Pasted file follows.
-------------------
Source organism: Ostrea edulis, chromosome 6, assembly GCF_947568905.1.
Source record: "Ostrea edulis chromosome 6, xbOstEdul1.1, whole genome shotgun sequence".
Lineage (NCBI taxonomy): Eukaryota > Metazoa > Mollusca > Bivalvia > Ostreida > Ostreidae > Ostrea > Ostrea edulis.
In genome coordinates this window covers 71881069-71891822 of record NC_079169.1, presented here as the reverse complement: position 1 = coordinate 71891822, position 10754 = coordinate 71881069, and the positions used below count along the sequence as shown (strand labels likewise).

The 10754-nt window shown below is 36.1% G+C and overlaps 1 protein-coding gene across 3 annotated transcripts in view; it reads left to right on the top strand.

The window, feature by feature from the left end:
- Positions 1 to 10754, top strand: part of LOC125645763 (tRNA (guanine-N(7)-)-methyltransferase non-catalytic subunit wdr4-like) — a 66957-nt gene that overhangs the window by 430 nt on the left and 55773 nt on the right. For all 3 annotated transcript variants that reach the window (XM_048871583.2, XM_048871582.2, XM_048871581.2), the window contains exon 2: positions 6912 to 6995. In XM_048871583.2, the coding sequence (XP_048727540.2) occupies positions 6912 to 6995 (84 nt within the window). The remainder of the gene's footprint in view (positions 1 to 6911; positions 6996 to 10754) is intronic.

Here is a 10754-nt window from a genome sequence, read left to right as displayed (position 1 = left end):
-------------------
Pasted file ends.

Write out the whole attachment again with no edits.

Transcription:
Source organism: Ostrea edulis, chromosome 6, assembly GCF_947568905.1.
Source record: "Ostrea edulis chromosome 6, xbOstEdul1.1, whole genome shotgun sequence".
Lineage (NCBI taxonomy): Eukaryota > Metazoa > Mollusca > Bivalvia > Ostreida > Ostreidae > Ostrea > Ostrea edulis.
In genome coordinates this window covers 71881069-71891822 of record NC_079169.1, presented here as the reverse complement: position 1 = coordinate 71891822, position 10754 = coordinate 71881069, and the positions used below count along the sequence as shown (strand labels likewise).

The 10754-nt window shown below is 36.1% G+C and overlaps 1 protein-coding gene across 3 annotated transcripts in view; it reads left to right on the top strand.

The window, feature by feature from the left end:
- Positions 1 to 10754, top strand: part of LOC125645763 (tRNA (guanine-N(7)-)-methyltransferase non-catalytic subunit wdr4-like) — a 66957-nt gene that overhangs the window by 430 nt on the left and 55773 nt on the right. For all 3 annotated transcript variants that reach the window (XM_048871583.2, XM_048871582.2, XM_048871581.2), the window contains exon 2: positions 6912 to 6995. In XM_048871583.2, the coding sequence (XP_048727540.2) occupies positions 6912 to 6995 (84 nt within the window). The remainder of the gene's footprint in view (positions 1 to 6911; positions 6996 to 10754) is intronic.

Here is a 10754-nt window from a genome sequence, read left to right as displayed (position 1 = left end):